Q & A in Interconnections Newsletter
Q We started a small group ministry program two years ago and the groups really took off, but now we're starting to see problems with several of them. Is that normal?
"After the establishment of a new program," Bowden continues, "it is common for congregations to let small groups run on autopilot, especially when more urgent matters demand attention. However, it takes regular vision casting and support between group facilitators and skill training for small group ministries to not only stay on track, but to thrive."
Another reason for failure, he says, is that while groups are designed to build intimacy and connections they can sometimes become too inward-looking, at the expense of being open and welcoming. Also, over time the focus of groups naturally drifts toward the interests of group members, Bowden says. Such "small group drift" can move the focus of the group away from leadership development, shared ministry, and outreach.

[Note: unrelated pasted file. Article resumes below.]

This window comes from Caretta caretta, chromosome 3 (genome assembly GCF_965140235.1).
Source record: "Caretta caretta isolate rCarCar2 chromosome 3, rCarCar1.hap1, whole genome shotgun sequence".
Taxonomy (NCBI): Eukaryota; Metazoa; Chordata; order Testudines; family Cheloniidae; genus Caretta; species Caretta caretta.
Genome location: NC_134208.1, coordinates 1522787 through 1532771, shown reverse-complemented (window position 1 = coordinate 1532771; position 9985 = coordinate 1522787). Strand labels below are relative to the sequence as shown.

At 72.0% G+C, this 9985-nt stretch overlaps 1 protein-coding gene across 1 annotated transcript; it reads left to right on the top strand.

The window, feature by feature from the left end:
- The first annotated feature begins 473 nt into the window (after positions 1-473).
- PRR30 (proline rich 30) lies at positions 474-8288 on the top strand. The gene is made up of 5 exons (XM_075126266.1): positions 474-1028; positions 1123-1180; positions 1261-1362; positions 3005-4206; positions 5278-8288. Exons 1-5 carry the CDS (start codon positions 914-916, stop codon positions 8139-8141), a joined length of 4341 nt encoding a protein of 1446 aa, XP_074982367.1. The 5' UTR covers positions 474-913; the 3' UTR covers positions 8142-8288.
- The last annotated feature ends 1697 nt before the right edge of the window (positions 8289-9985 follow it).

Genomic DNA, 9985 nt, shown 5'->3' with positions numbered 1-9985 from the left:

The UU Small Group Ministry Network offers members a quarterly newsletter addressing the "perils and promises" of small group ministry. An email list, covenant_group_ministry, is available at uua.org/lists.
To join the UU SGM Network mail a check made out to "UU SGM Network"($35 individuals/$60 congregations) to UU SGM Network, 155 Evarts Street, Newport, RI, 02840. Include an email contact and a brief description of your program.